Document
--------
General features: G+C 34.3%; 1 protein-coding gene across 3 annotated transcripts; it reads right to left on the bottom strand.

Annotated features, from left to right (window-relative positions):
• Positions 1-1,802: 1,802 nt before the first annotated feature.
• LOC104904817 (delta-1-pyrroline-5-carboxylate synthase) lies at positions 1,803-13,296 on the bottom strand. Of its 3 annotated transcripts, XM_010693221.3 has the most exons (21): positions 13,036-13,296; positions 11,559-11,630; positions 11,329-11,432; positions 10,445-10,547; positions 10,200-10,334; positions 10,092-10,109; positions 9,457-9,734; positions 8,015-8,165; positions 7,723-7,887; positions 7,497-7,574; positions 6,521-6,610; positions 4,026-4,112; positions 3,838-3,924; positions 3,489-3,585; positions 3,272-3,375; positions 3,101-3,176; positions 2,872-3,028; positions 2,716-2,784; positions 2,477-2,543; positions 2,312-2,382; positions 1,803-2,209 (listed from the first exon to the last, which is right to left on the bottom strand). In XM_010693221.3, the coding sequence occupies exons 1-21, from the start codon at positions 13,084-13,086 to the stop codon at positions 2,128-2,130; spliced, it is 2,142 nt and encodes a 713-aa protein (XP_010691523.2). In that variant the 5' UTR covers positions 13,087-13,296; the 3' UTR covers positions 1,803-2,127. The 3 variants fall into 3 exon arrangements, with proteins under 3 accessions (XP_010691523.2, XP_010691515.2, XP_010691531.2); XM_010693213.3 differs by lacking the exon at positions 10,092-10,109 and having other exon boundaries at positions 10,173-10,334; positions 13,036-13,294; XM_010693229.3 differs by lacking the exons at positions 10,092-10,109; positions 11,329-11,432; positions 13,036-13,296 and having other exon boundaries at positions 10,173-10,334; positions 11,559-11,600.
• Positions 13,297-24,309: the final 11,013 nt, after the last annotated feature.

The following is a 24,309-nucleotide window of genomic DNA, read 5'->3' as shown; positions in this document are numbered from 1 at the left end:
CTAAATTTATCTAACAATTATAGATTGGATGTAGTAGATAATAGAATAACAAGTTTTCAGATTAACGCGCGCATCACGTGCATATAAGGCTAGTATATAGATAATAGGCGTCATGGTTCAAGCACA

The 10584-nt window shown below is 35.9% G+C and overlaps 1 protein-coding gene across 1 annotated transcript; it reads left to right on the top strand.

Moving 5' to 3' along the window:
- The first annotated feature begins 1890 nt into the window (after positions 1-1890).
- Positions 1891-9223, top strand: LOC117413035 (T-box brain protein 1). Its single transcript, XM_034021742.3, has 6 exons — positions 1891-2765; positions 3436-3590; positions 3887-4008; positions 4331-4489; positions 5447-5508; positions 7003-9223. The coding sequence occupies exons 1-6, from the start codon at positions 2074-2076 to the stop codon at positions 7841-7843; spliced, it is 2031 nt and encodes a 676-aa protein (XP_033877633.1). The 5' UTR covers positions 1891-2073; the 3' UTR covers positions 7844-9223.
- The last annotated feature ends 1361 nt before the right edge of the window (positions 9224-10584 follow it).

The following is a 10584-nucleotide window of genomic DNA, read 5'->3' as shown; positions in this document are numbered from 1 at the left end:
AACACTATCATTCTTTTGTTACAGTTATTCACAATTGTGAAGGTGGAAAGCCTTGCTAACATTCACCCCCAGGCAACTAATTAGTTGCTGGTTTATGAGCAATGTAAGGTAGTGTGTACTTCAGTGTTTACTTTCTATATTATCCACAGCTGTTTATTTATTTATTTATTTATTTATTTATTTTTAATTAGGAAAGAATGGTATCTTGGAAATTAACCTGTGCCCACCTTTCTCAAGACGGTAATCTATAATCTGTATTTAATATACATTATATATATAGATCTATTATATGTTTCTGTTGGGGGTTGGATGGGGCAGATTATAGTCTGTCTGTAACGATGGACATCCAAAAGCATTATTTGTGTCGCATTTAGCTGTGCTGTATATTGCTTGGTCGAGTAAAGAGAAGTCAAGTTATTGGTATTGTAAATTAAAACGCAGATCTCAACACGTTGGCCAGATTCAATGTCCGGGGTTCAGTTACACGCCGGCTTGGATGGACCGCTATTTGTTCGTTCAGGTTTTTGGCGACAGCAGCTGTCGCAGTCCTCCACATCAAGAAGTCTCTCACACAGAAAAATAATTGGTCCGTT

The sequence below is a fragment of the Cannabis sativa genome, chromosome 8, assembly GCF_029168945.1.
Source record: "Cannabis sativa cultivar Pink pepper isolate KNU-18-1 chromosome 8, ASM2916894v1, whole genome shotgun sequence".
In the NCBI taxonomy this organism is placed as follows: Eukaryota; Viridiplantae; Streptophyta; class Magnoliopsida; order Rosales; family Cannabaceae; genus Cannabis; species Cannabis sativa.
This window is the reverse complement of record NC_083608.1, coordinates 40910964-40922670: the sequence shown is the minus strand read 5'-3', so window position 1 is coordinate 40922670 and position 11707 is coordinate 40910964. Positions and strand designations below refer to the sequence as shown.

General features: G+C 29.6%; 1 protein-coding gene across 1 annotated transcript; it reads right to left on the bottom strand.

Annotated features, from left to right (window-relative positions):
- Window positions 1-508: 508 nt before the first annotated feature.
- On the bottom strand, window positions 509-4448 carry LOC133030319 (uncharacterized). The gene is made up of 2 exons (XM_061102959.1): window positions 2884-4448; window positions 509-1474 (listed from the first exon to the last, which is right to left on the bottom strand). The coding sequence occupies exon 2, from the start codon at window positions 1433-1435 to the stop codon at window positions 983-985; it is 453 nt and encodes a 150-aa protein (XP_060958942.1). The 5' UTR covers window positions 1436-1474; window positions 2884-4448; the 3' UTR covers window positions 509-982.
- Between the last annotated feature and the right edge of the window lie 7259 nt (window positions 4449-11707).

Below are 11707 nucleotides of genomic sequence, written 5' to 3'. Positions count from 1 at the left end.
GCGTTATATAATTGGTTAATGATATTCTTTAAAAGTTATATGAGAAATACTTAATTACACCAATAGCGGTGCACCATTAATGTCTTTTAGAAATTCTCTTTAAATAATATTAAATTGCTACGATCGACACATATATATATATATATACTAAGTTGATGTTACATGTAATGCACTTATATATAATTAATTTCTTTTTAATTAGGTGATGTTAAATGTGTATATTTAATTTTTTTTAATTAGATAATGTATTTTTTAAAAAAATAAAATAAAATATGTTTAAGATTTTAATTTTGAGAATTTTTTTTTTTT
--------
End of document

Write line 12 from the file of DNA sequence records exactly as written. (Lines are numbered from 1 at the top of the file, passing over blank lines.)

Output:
- The last annotated feature ends 1361 nt before the right edge of the window (positions 9224-10584 follow it).